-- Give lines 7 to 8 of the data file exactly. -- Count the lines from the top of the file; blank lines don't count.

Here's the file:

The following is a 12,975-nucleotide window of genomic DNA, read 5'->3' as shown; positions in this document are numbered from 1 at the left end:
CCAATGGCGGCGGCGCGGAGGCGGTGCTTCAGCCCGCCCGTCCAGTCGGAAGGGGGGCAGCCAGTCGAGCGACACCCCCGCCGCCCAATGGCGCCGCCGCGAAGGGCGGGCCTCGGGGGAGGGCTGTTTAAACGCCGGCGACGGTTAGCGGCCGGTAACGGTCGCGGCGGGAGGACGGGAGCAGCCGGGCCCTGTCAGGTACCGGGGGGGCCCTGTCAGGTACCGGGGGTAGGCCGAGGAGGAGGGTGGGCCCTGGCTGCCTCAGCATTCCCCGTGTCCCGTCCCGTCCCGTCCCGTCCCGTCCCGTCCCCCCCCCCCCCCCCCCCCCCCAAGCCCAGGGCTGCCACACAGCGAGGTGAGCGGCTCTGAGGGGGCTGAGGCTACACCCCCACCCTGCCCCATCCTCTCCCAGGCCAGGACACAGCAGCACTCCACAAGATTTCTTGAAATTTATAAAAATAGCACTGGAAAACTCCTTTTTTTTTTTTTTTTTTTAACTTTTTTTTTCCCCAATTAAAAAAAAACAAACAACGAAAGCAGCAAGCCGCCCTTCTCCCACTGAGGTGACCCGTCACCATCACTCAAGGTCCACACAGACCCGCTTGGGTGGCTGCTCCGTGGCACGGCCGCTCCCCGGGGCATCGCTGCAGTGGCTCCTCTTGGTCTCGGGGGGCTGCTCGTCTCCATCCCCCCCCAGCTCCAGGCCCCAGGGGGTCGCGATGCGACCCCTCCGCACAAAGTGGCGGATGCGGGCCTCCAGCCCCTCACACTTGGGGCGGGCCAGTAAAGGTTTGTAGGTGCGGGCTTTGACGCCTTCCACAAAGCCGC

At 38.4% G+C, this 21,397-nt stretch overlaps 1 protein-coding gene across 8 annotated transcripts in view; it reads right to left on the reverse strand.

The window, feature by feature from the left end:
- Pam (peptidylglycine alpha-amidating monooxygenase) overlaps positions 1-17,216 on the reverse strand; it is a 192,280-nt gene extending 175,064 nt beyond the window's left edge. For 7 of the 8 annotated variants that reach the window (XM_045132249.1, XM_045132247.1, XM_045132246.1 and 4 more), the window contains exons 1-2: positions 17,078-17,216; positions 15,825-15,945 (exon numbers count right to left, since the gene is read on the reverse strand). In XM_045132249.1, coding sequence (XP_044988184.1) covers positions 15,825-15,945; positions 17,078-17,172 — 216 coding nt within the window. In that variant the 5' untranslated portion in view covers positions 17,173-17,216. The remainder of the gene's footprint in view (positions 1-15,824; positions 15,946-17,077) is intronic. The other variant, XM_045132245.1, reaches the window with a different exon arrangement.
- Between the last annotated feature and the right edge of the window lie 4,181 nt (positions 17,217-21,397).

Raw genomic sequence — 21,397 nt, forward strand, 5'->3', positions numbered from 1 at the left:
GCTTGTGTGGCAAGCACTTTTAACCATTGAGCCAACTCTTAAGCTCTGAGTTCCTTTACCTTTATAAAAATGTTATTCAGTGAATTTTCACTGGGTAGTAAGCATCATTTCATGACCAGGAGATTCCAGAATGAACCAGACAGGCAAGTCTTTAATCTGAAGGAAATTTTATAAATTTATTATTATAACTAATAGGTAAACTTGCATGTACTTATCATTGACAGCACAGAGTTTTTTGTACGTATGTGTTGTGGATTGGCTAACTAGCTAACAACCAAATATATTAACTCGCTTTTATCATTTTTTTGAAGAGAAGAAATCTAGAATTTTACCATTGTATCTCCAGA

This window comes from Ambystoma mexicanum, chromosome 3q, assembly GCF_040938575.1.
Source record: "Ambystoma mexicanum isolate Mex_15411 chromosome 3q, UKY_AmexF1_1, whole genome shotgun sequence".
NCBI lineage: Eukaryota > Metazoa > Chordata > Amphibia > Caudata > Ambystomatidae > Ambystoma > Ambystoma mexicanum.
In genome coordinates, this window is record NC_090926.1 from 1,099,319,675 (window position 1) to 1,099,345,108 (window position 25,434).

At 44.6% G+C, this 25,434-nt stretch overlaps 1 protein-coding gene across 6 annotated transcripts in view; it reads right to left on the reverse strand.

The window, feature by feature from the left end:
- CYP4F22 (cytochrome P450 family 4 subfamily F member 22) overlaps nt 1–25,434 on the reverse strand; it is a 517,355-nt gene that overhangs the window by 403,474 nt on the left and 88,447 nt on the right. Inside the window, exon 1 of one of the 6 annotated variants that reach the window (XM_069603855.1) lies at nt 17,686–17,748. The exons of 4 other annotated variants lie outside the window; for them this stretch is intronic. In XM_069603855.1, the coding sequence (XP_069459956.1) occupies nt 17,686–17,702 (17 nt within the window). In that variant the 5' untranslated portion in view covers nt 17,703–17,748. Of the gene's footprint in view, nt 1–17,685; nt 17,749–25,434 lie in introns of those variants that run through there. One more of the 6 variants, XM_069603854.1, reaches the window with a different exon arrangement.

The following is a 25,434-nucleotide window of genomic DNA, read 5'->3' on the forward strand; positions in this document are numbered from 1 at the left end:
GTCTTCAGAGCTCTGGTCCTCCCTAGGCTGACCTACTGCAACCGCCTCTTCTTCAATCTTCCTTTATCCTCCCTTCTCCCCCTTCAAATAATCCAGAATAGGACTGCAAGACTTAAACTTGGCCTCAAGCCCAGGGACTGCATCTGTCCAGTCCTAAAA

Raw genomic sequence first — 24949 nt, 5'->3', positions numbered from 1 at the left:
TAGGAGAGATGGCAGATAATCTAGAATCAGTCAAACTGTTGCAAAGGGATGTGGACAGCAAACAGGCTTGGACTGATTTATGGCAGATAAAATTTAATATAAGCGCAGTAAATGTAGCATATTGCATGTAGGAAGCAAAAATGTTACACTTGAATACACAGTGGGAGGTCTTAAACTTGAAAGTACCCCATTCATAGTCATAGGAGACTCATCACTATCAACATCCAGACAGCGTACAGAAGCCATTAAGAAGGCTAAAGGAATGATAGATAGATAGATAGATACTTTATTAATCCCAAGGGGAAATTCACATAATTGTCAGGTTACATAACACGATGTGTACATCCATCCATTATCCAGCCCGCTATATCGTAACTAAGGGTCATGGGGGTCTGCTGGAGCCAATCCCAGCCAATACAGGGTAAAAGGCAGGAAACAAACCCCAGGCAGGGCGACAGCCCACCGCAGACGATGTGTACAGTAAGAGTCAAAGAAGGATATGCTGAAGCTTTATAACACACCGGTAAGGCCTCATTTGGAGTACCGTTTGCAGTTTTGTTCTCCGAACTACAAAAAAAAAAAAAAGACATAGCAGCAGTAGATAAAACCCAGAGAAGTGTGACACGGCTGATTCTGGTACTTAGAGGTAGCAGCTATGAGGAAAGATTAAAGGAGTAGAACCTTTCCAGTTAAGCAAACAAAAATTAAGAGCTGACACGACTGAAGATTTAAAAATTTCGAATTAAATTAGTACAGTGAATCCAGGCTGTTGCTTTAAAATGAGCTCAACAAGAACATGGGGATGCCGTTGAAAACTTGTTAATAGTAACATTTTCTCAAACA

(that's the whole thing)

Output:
Raw genomic sequence — 21,397 nt, forward strand, 5'->3', positions numbered from 1 at the left:
GCTTGTGTGGCAAGCACTTTTAACCATTGAGCCAACTCTTAAGCTCTGAGTTCCTTTACCTTTATAAAAATGTTATTCAGTGAATTTTCACTGGGTAGTAAGCATCATTTCATGACCAGGAGATTCCAGAATGAACCAGACAGGCAAGTCTTTAATCTGAAGGAAATTTTATAAATTTATTATTATAACTAATAGGTAAACTTGCATGTACTTATCATTGACAGCACAGAGTTTTTTGTACGTATGTGTTGTGGATTGGCTAACTAGCTAACAACCAAATATATTAACTCGCTTTTATCATTTTTTTGAAGAGAAGAAATCTAGAATTTTACCATTGTATCTCCAGA